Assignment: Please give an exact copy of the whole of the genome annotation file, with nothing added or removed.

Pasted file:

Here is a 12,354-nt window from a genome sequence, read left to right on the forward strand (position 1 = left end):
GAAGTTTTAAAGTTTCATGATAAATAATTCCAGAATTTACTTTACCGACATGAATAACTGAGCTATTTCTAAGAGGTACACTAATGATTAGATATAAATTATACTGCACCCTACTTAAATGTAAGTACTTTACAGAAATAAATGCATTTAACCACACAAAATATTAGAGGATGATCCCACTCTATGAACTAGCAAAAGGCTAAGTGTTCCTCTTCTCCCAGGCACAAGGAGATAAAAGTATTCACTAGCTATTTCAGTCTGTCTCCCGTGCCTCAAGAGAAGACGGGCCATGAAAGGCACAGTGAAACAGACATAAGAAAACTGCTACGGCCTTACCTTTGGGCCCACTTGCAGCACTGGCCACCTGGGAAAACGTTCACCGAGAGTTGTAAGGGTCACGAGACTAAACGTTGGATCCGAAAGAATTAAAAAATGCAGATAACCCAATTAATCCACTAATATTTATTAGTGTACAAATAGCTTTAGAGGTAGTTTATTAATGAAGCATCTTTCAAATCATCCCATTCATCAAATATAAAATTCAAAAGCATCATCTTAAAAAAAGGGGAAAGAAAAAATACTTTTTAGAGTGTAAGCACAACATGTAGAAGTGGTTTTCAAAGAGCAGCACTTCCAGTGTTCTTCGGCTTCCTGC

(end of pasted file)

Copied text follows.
Here is a 12,354-nt window from a genome sequence, read left to right on the forward strand (position 1 = left end):
GAAGTTTTAAAGTTTCATGATAAATAATTCCAGAATTTACTTTACCGACATGAATAACTGAGCTATTTCTAAGAGGTACACTAATGATTAGATATAAATTATACTGCACCCTACTTAAATGTAAGTACTTTACAGAAATAAATGCATTTAACCACACAAAATATTAGAGGATGATCCCACTCTATGAACTAGCAAAAGGCTAAGTGTTCCTCTTCTCCCAGGCACAAGGAGATAAAAGTATTCACTAGCTATTTCAGTCTGTCTCCCGTGCCTCAAGAGAAGACGGGCCATGAAAGGCACAGTGAAACAGACATAAGAAAACTGCTACGGCCTTACCTTTGGGCCCACTTGCAGCACTGGCCACCTGGGAAAACGTTCACCGAGAGTTGTAAGGGTCACGAGACTAAACGTTGGATCCGAAAGAATTAAAAAATGCAGATAACCCAATTAATCCACTAATATTTATTAGTGTACAAATAGCTTTAGAGGTAGTTTATTAATGAAGCATCTTTCAAATCATCCCATTCATCAAATATAAAATTCAAAAGCATCATCTTAAAAAAAGGGGAAAGAAAAAATACTTTTTAGAGTGTAAGCACAACATGTAGAAGTGGTTTTCAAAGAGCAGCACTTCCAGTGTTCTTCGGCTTCCTGC